Specifications and Documentation

There isn’t a specification list per se. Objectively, I can say that the 26x19x10 cm (10 x 7.5 x 4 inch) aluminum chassis accepts a standard 120 VAC cord and a USB cord from your Windows 10 laptop or desktop PC. The 30W power supply can furnish 1.5V-27V at 3A for tube filaments or heaters, 0-750 VDC at 300 mA plate supply, and (-) 170 VDC for the grid.

Documentation consists of three PDF manuals that can be downloaded from the eTracer site: a chassis manual; a PCB manual; and a software manual. The chassis manual describes how to assemble the chassis and how to wire the tube sockets. The PCB manual provides an overview of the motherboard and how to wire the jacks. The software manual describes how to install and configure the software.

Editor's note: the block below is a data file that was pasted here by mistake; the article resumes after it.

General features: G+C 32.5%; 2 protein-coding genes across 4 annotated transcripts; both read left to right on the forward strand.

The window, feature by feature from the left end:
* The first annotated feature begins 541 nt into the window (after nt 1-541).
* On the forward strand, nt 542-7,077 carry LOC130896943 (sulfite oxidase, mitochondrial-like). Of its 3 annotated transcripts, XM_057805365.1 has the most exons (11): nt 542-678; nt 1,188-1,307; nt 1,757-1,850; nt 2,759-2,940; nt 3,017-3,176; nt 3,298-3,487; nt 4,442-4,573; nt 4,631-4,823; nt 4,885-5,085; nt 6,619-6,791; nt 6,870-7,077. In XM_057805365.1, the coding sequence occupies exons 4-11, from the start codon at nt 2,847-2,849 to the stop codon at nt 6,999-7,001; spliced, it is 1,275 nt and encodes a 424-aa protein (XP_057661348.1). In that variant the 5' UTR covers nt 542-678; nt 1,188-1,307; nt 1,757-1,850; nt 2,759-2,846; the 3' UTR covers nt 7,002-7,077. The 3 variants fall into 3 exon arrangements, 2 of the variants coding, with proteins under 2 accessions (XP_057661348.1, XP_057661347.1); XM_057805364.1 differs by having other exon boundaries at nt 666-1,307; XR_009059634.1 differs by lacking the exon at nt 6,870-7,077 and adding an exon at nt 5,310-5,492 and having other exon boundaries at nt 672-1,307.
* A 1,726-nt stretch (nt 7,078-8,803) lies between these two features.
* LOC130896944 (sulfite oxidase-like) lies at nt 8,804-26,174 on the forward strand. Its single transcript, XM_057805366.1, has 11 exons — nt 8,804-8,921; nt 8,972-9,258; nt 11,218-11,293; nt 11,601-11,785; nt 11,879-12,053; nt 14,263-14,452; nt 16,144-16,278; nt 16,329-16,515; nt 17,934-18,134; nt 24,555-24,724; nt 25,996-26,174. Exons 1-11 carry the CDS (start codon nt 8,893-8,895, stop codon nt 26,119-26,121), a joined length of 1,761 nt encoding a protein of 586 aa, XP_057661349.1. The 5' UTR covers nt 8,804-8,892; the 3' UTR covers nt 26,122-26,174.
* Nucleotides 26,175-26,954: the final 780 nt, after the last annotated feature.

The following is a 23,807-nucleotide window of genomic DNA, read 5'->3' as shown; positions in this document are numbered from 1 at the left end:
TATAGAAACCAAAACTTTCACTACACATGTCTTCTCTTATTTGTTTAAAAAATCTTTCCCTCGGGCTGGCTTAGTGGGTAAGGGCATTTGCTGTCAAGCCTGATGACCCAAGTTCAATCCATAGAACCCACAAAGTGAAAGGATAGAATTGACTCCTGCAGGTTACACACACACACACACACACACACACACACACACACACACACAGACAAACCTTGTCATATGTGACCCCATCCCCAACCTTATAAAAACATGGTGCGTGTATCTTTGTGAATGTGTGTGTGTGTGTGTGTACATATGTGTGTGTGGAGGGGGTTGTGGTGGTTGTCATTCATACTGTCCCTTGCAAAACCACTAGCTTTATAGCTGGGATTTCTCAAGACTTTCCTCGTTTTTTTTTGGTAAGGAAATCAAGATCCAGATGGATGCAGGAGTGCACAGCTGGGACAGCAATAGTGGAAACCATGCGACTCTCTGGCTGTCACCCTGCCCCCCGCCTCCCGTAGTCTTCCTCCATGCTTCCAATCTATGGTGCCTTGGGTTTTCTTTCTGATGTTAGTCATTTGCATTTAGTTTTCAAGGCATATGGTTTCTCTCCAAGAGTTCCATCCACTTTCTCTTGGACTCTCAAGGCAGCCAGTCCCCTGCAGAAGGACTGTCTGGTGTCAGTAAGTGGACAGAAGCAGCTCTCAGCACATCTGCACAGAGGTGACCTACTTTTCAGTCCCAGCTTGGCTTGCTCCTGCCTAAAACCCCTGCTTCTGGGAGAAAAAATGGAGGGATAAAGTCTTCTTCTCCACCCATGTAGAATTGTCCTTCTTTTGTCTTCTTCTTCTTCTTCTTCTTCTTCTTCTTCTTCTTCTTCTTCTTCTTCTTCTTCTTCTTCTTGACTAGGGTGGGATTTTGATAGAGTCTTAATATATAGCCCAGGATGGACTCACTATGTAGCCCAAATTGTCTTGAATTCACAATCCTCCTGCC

By far, the best documentation is a series of YouTube videos created by the developer of the eTracer, C. Chang, under the channel name “C Chang.” Another excellent reference is a three-part series called “Building an eTracer Vacuum Tube Tester” by Blueglow Electronics.

The Build

The build of this kit is straightforward. Given the ample printed manuals and online video, if you can handle a soldering iron and a Phillips head screwdriver, then you can handle this kit.

A pre-built option is available ($150), but then the eTracer becomes little more than a black box that you won’t know how to maintain. The build process — shown in Figures 2-10 — consists of a few easy steps:

  1. Unpack the DHL envelope to reveal the kit contents (Figure 2). Assuming you ordered the full kit, you should have the aluminum chassis panels, the fully populated motherboard, the 30W power supply, a bag of tube sockets and jacks, and a bag of banana jumpers and two spools of Teflon-coated white wire.